KAREN ARMSTRONG: Let me say this. In our discourse, it is not enough for us in the western democratic tradition simply to seek the truth. We also have to defeat and humiliate our opponents. And that happens in politics. It happens in the law courts. It happens in religious discourse. It happens in the media. It happens in academia. Very different from Socrates, the founder of the rationalist tradition, who when you had dialogues with Socrates, you came thinking that you knew what you were talking about.
Half an hour later, with Socrates, you realized you didn't know anything at all. And at that moment, says Socrates, your– quest can begin. You can become a philosopher, a lover of wisdom because you know you don't have wisdom. You love it. You seek it. And you had to go into a dialogue prepared to change, not to bludgeon your conversation partner into accepting your point of view. And every single point in a Socratic dialogue, you offer your opinion kindly to the other, and the other accepts it with kindness.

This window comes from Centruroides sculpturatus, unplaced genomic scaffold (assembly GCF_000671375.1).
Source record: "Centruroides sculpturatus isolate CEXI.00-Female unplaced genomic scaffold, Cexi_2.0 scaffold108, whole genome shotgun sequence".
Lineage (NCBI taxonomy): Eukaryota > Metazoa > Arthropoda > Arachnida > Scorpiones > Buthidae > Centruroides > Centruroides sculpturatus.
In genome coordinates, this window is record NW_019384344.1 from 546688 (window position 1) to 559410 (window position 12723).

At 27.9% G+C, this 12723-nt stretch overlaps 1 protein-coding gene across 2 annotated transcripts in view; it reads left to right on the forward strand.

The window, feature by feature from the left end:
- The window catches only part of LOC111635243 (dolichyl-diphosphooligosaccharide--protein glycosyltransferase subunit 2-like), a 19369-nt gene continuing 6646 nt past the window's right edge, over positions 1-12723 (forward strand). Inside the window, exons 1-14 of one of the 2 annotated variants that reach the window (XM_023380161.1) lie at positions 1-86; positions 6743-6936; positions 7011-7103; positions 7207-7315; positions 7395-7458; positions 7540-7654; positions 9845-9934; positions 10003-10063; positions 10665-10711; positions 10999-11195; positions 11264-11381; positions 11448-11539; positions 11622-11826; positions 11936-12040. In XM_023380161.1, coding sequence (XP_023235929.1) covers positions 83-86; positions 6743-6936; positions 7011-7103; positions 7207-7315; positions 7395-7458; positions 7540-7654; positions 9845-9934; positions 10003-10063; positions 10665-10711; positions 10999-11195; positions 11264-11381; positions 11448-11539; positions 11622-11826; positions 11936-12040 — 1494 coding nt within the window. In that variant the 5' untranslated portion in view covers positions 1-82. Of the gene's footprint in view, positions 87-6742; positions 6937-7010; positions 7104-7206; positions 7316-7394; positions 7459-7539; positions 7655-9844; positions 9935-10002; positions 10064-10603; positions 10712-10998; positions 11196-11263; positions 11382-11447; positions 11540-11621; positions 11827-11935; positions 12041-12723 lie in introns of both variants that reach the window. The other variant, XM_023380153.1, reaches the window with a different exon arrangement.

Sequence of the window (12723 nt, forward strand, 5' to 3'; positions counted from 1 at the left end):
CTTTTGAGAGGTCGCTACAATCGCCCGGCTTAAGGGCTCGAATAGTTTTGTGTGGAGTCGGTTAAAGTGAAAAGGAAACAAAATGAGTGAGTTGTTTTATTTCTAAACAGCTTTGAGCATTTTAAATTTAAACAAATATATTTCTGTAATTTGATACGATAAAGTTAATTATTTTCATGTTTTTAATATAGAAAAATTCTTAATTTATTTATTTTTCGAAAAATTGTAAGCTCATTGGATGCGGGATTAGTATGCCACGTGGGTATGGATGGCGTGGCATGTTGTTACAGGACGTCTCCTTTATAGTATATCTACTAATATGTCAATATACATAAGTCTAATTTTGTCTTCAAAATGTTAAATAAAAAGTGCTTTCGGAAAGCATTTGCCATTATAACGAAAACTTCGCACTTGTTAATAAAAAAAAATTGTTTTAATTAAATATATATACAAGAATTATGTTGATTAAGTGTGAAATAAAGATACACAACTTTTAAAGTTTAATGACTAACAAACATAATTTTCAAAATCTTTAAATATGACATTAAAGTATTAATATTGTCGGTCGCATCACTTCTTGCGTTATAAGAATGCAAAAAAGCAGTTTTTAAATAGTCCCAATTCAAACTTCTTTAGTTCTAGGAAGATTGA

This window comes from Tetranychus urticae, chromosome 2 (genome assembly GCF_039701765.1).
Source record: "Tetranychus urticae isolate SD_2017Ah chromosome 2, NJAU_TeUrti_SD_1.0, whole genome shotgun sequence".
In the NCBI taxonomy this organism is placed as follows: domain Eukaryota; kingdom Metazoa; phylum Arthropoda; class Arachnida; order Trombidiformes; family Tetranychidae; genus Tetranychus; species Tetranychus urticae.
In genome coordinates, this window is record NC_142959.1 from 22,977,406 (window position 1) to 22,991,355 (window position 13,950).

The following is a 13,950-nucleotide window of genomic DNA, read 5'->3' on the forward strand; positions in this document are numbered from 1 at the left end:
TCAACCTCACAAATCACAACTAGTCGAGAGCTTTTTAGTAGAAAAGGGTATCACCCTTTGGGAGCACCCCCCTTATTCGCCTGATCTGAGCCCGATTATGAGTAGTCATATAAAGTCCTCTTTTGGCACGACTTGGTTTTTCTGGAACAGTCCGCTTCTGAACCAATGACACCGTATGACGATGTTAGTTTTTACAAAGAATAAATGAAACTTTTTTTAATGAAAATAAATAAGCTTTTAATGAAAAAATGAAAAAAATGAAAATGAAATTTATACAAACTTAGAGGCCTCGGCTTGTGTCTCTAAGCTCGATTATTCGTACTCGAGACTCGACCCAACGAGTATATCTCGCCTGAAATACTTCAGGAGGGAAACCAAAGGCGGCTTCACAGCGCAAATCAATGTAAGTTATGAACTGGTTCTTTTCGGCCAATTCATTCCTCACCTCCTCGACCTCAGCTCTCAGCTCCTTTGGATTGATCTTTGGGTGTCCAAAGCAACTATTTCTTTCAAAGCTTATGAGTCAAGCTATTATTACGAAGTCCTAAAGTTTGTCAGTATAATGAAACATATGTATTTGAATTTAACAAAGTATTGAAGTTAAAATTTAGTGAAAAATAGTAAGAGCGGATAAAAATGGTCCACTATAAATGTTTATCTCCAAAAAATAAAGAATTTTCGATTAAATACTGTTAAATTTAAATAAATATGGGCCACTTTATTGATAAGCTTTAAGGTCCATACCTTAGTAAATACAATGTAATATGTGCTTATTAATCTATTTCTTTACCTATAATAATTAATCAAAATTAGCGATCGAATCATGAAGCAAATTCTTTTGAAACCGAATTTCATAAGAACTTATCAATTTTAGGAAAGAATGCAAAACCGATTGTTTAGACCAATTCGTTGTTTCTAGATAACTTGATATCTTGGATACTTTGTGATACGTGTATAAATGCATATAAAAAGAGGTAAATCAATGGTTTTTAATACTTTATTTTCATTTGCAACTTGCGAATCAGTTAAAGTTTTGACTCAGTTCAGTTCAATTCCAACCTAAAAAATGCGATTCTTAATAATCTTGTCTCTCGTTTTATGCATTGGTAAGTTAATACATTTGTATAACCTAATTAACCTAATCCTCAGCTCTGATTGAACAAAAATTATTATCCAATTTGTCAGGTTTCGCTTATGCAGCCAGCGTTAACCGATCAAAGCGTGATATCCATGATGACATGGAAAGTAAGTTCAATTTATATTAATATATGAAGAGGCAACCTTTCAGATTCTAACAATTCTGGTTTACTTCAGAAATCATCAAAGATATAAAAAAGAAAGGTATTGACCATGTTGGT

BILL MOYERS: But you can't have a dialogue with people who don't want to have-
KAREN ARMSTRONG: No.
BILL MOYERS: -a dialogue.
KAREN ARMSTRONG: But that doesn't mean we should give up altogether. Because I think the so called liberals can also be just as hard lined in their own way.